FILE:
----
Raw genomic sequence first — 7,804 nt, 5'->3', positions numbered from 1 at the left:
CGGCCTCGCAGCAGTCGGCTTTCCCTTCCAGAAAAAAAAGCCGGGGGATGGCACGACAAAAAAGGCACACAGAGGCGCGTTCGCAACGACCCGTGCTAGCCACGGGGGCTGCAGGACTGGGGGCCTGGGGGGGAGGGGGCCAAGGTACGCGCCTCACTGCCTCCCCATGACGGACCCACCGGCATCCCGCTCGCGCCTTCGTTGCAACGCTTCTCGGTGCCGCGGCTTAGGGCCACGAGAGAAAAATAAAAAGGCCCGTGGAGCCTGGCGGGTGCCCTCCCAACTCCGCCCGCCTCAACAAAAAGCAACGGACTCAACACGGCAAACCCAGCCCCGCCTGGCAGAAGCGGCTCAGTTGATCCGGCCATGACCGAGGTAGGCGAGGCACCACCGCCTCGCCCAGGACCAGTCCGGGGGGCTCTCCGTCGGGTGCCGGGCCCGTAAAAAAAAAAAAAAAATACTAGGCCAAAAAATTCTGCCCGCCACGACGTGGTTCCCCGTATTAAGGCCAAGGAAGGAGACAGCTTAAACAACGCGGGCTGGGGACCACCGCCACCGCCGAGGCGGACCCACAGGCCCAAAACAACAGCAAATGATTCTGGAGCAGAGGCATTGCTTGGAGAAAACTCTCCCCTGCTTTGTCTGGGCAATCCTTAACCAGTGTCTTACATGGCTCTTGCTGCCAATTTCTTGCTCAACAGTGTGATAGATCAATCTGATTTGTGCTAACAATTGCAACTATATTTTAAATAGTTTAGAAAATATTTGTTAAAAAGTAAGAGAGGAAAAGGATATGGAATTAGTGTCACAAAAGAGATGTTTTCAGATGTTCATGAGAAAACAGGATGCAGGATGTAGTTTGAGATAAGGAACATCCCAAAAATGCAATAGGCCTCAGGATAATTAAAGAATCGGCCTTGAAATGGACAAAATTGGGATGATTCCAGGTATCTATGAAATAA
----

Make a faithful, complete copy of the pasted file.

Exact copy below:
Raw genomic sequence first — 7,804 nt, 5'->3', positions numbered from 1 at the left:
CGGCCTCGCAGCAGTCGGCTTTCCCTTCCAGAAAAAAAAGCCGGGGGATGGCACGACAAAAAAGGCACACAGAGGCGCGTTCGCAACGACCCGTGCTAGCCACGGGGGCTGCAGGACTGGGGGCCTGGGGGGGAGGGGGCCAAGGTACGCGCCTCACTGCCTCCCCATGACGGACCCACCGGCATCCCGCTCGCGCCTTCGTTGCAACGCTTCTCGGTGCCGCGGCTTAGGGCCACGAGAGAAAAATAAAAAGGCCCGTGGAGCCTGGCGGGTGCCCTCCCAACTCCGCCCGCCTCAACAAAAAGCAACGGACTCAACACGGCAAACCCAGCCCCGCCTGGCAGAAGCGGCTCAGTTGATCCGGCCATGACCGAGGTAGGCGAGGCACCACCGCCTCGCCCAGGACCAGTCCGGGGGGCTCTCCGTCGGGTGCCGGGCCCGTAAAAAAAAAAAAAAAATACTAGGCCAAAAAATTCTGCCCGCCACGACGTGGTTCCCCGTATTAAGGCCAAGGAAGGAGACAGCTTAAACAACGCGGGCTGGGGACCACCGCCACCGCCGAGGCGGACCCACAGGCCCAAAACAACAGCAAATGATTCTGGAGCAGAGGCATTGCTTGGAGAAAACTCTCCCCTGCTTTGTCTGGGCAATCCTTAACCAGTGTCTTACATGGCTCTTGCTGCCAATTTCTTGCTCAACAGTGTGATAGATCAATCTGATTTGTGCTAACAATTGCAACTATATTTTAAATAGTTTAGAAAATATTTGTTAAAAAGTAAGAGAGGAAAAGGATATGGAATTAGTGTCACAAAAGAGATGTTTTCAGATGTTCATGAGAAAACAGGATGCAGGATGTAGTTTGAGATAAGGAACATCCCAAAAATGCAATAGGCCTCAGGATAATTAAAGAATCGGCCTTGAAATGGACAAAATTGGGATGATTCCAGGTATCTATGAAATAA